underlying cell differentiation and other classic developmental 
processes are also themes of this course. Other topics covered in the 
survey include regeneration, metamorphosis, aging, and cancer. 
Laboratory involves the study of development in live sea urchins, 

birds, frogs, and ferns as well as work with prepared slides 
Prerequisites: BIOL 1800, BIOL 1900, BIOL 2800, BIOL 3250, or permission 

of Instructor. 

Biology of Algae 

*BIOL 3600 3 cr. 4 hr. A 

Students collect and identify common algae found in the New 
England area. Emphasis is on freshwater forms, but some study of 
marine algae is conducted as well. Distribution of algal species is 
correlated with physical and chemical factors in their habitats.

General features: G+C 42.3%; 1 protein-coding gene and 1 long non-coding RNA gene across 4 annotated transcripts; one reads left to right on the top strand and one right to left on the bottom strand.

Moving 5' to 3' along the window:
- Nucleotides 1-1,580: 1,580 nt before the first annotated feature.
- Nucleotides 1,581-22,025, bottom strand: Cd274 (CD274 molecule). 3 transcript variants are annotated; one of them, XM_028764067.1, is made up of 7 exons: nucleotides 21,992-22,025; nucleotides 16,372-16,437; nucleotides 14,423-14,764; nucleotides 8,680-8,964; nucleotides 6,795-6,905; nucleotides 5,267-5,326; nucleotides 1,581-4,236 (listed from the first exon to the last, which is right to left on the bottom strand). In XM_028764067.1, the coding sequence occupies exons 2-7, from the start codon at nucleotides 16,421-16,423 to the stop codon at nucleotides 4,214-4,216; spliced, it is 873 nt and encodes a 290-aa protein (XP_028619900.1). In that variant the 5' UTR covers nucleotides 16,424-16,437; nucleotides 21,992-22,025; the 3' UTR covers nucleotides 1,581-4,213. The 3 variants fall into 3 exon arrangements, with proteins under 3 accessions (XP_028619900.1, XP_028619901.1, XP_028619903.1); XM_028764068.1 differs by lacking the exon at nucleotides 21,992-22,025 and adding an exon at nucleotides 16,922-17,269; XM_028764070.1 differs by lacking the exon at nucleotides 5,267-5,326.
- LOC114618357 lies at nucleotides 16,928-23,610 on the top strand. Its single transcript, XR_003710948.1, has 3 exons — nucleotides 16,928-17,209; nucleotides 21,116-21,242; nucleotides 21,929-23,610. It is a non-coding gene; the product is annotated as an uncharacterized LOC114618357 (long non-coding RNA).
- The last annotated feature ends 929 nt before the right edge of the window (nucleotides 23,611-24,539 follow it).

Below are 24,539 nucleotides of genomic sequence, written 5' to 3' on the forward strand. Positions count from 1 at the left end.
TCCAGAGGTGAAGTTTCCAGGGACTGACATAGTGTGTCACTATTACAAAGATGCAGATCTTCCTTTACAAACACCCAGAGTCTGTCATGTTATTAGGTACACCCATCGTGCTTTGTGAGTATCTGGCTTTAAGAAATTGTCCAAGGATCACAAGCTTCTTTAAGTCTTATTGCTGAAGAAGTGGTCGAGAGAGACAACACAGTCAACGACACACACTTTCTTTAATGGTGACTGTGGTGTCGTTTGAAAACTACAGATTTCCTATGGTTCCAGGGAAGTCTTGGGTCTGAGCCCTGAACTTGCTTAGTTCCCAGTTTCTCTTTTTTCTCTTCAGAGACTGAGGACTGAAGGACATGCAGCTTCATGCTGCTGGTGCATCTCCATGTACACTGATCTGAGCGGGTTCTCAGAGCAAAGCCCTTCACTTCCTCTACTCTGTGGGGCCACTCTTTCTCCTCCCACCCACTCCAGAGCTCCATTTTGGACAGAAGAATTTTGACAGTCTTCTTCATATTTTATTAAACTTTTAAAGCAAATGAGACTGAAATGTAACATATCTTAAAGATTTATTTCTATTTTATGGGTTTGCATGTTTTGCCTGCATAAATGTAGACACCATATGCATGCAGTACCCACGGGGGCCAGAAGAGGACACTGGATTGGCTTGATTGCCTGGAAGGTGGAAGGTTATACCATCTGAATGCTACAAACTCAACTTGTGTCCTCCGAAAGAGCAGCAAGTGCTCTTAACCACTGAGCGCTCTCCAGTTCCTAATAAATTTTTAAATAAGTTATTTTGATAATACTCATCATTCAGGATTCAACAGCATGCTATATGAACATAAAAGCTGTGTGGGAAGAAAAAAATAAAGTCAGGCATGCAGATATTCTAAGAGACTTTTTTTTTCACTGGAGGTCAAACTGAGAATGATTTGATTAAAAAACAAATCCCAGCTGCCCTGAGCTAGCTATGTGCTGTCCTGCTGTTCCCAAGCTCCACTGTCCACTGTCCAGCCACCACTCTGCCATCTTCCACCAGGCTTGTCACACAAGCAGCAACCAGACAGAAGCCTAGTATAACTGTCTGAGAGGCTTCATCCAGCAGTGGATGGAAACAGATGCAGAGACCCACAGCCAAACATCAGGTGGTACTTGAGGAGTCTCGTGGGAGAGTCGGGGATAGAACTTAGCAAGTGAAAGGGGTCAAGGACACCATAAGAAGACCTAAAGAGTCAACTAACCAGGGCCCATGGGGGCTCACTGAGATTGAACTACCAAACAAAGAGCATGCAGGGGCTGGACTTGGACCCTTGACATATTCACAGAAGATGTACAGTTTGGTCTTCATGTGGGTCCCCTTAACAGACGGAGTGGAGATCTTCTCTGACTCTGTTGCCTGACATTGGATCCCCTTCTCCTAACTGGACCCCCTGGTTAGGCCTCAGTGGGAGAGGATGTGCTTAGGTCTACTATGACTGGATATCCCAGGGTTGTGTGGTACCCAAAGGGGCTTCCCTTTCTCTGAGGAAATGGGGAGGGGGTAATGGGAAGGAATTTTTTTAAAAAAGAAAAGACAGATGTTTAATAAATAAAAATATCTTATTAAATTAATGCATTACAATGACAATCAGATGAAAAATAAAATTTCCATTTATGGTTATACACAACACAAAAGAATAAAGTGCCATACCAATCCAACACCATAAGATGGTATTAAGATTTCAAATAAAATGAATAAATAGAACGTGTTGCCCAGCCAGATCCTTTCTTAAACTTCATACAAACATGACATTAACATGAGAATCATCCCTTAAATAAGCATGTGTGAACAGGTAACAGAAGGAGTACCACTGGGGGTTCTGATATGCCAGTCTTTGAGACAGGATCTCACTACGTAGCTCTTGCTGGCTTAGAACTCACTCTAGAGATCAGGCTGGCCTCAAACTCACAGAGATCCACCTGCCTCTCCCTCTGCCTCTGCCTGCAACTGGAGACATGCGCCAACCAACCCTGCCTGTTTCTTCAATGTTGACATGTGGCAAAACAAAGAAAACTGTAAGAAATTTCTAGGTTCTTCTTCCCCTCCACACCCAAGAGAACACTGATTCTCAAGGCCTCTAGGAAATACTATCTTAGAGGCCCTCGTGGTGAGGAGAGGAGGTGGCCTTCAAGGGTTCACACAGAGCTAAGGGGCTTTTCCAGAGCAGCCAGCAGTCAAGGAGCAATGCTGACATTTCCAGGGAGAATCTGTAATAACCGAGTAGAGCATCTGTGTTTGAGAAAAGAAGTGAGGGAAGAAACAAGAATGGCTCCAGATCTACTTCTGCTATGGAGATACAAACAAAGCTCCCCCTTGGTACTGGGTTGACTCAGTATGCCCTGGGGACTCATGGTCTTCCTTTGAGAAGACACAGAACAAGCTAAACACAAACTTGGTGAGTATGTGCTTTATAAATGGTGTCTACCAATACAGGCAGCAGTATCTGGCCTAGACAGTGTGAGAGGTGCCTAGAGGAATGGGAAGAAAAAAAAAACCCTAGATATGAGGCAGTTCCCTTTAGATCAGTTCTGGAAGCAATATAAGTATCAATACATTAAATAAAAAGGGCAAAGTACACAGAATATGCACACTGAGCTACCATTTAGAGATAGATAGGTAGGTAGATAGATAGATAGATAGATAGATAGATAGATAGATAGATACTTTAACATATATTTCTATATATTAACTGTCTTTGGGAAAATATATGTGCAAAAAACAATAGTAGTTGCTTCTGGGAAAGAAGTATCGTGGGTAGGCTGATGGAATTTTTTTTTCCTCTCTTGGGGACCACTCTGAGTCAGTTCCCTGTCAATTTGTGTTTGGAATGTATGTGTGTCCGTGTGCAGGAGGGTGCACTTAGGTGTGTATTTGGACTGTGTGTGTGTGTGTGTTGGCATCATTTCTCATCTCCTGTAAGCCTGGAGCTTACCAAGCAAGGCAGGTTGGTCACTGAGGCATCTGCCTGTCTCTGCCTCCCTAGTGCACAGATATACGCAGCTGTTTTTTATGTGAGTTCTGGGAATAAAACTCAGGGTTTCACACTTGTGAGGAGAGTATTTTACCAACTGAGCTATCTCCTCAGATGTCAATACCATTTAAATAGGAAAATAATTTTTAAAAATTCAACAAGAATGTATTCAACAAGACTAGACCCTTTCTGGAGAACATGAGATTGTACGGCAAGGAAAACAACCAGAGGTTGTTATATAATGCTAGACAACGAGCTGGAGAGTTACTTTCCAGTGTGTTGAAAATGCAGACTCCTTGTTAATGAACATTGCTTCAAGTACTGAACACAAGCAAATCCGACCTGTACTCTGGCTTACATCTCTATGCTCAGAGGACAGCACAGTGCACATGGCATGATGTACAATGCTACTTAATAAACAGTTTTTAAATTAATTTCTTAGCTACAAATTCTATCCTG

Laboratory includes a study of algal physiology and reproduction as 
well as techniques for cultivation. 

Prerequisite: BIOL 1400 or BIOL 1900 

Bioethics 

BIOL 3700 3 cr. 3 hr. 

Bioethics explores the clash between modern biology and human 

values. Students will have the opportunity to develop ethical 

guidelines and be prepared to think in a critical fashion about 

biologically precipitated problems. Ethical theories, genetic 

engineering, cloning, are some of the topics to be discussed. The 

course uses lectures, discussions, and case study analyses. 
Prerequisite: One semester of General Biology or Life Science or Anatomy and 

Physiology or permission of Instructor. 

Vertebrate Biology 

BIOL 3800 4cr.6hr. A 

This course provides students with a thorough introduction into the 

biology of vertebrate animals. Lecture topics include anatomy, 

physiology, ecology, and evolution of the four classes of vertebrates. 

Laboratories emphasize the mastery of skills needed to collect and 

identify vertebrates. 

Prerequisite: BIOL 1900 or permission of Instructor. 

General Microbiology 

BIOL 3900 4 cr. 6 hr. A